WASHINGTON (Reuters) - The U.S. Chamber of Commerce on Tuesday said guidelines for reopening businesses after coronavirus lockdowns should be consistent across states, cities and counties, but cautioned that these should not morph into new, enforceable regulations.
In a letter to President Donald Trump and selected governors, mayors and county leaders, the powerful business lobbying group said there was “no playbook for reopening millions of businesses while simultaneously fighting a pandemic.”
In discussions within its own business-focused reopening task force, Chamber officials wrote that converting public health and safety guidance into new regulations could add further challenges to businesses if officials enforced a new “rule book.”
“For instance, they could issue fines when they find a sneeze guard out of place, an employee using the wrong mask, or two employees five feet ten inches apart, not the mandated six feet,” U.S. Chamber chief policy officer Neil Bradley and Florida Chamber of Commerce president Mark Wilson wrote.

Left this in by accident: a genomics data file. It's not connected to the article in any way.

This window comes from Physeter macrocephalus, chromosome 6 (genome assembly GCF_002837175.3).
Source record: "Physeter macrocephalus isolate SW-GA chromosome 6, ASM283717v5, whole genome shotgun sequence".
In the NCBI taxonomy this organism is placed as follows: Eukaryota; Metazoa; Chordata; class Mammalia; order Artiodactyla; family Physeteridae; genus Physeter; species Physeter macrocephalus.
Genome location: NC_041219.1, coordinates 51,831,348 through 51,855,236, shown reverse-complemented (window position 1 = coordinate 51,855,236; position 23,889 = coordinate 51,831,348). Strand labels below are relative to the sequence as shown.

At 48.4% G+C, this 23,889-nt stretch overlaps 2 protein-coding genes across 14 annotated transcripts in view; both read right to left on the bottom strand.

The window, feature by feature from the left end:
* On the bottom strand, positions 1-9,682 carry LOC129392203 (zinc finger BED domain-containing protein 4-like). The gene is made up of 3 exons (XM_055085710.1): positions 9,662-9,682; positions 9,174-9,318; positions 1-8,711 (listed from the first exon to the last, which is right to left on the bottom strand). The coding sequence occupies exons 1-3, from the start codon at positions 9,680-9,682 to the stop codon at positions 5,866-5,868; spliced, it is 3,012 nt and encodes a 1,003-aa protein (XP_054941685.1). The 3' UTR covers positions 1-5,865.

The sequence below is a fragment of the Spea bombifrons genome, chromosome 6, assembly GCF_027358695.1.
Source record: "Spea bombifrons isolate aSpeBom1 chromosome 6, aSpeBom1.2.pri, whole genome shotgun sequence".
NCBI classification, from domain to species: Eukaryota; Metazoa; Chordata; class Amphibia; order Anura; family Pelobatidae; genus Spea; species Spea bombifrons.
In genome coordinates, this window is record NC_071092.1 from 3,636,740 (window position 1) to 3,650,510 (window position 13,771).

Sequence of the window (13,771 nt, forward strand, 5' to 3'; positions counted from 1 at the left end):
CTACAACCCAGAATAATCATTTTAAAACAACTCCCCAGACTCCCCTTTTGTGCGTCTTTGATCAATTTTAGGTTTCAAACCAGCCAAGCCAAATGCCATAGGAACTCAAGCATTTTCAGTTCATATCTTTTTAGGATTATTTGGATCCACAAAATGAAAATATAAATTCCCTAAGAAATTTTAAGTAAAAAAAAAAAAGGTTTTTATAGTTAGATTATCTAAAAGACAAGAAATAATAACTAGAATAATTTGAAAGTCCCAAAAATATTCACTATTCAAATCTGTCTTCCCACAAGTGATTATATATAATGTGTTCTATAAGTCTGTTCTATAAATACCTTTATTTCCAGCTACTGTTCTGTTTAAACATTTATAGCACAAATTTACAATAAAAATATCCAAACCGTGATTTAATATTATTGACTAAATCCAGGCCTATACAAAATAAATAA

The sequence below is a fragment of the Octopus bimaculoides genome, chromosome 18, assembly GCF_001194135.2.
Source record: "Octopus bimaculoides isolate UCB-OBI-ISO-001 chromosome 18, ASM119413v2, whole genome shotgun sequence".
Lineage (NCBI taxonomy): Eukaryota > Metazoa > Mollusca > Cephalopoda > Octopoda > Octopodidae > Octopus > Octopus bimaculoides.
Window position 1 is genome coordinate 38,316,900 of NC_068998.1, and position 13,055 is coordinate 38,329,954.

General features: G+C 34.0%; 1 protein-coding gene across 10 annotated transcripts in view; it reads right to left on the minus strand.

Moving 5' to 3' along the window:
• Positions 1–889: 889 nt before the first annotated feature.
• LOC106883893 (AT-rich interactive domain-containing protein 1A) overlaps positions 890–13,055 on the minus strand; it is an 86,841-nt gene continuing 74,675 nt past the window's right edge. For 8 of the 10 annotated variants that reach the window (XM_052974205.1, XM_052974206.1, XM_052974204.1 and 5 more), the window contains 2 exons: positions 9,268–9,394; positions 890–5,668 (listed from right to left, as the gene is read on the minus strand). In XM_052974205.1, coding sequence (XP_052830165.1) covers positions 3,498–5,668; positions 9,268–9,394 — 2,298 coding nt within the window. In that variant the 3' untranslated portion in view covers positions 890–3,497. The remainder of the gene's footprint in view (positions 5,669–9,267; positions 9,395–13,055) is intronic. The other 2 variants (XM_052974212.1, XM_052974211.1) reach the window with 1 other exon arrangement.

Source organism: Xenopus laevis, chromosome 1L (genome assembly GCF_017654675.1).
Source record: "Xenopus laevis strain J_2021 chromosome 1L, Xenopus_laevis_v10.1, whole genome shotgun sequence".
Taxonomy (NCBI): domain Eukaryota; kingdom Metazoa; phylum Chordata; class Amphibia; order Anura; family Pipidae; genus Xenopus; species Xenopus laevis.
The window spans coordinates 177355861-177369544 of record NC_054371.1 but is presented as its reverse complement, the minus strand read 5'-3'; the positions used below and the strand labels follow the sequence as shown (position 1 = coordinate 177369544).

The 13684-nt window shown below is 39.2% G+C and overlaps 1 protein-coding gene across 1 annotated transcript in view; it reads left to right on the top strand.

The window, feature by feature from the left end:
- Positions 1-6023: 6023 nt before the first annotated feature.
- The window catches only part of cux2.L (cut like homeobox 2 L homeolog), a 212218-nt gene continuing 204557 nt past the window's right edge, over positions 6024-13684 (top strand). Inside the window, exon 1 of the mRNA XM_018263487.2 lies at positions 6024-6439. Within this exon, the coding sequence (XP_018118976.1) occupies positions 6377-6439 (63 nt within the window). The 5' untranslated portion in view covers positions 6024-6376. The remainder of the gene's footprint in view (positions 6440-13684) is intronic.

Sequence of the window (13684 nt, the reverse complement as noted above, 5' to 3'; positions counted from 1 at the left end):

In addition, they raised concerns about a patchwork of guidance between states, cities, counties and the federal government. Guidance should meet local conditions, but they said “unnecessary conflicts” should be avoided, such as differing guidance on how far apart restaurant tables must be.
“We fully expect that reopening will happen at a different pace throughout the country based on local conditions,” the Chamber officials wrote.
“It would be preferable if the guidance from state and local governments was more uniform across the nation, which will speed the safe reopening.”
Reporting by David Lawder; Editing by Tom Brown